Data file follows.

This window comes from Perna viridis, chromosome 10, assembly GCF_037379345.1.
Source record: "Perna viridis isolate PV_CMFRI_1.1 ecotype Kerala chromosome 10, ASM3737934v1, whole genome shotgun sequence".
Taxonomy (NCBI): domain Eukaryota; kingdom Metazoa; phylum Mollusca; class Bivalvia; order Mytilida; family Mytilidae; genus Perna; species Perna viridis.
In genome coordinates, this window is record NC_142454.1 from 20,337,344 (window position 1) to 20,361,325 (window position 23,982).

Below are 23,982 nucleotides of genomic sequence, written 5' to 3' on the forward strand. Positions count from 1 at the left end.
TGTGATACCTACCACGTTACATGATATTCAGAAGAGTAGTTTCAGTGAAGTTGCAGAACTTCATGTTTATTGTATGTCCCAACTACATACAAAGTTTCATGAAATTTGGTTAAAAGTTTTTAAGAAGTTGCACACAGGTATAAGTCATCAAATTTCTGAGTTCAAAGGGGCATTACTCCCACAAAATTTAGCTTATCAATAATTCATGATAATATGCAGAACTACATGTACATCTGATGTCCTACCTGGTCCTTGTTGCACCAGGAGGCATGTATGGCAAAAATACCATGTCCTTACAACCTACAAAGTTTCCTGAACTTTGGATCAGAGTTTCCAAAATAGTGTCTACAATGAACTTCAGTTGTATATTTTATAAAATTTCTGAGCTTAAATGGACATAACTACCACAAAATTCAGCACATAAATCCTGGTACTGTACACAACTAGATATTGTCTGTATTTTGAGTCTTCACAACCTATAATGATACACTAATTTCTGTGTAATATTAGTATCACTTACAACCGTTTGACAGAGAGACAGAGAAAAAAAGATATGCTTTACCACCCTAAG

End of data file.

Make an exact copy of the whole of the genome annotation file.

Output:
This window comes from Perna viridis, chromosome 10, assembly GCF_037379345.1.
Source record: "Perna viridis isolate PV_CMFRI_1.1 ecotype Kerala chromosome 10, ASM3737934v1, whole genome shotgun sequence".
Taxonomy (NCBI): domain Eukaryota; kingdom Metazoa; phylum Mollusca; class Bivalvia; order Mytilida; family Mytilidae; genus Perna; species Perna viridis.
In genome coordinates, this window is record NC_142454.1 from 20,337,344 (window position 1) to 20,361,325 (window position 23,982).

Below are 23,982 nucleotides of genomic sequence, written 5' to 3' on the forward strand. Positions count from 1 at the left end.
TGTGATACCTACCACGTTACATGATATTCAGAAGAGTAGTTTCAGTGAAGTTGCAGAACTTCATGTTTATTGTATGTCCCAACTACATACAAAGTTTCATGAAATTTGGTTAAAAGTTTTTAAGAAGTTGCACACAGGTATAAGTCATCAAATTTCTGAGTTCAAAGGGGCATTACTCCCACAAAATTTAGCTTATCAATAATTCATGATAATATGCAGAACTACATGTACATCTGATGTCCTACCTGGTCCTTGTTGCACCAGGAGGCATGTATGGCAAAAATACCATGTCCTTACAACCTACAAAGTTTCCTGAACTTTGGATCAGAGTTTCCAAAATAGTGTCTACAATGAACTTCAGTTGTATATTTTATAAAATTTCTGAGCTTAAATGGACATAACTACCACAAAATTCAGCACATAAATCCTGGTACTGTACACAACTAGATATTGTCTGTATTTTGAGTCTTCACAACCTATAATGATACACTAATTTCTGTGTAATATTAGTATCACTTACAACCGTTTGACAGAGAGACAGAGAAAAAAAGATATGCTTTACCACCCTAAG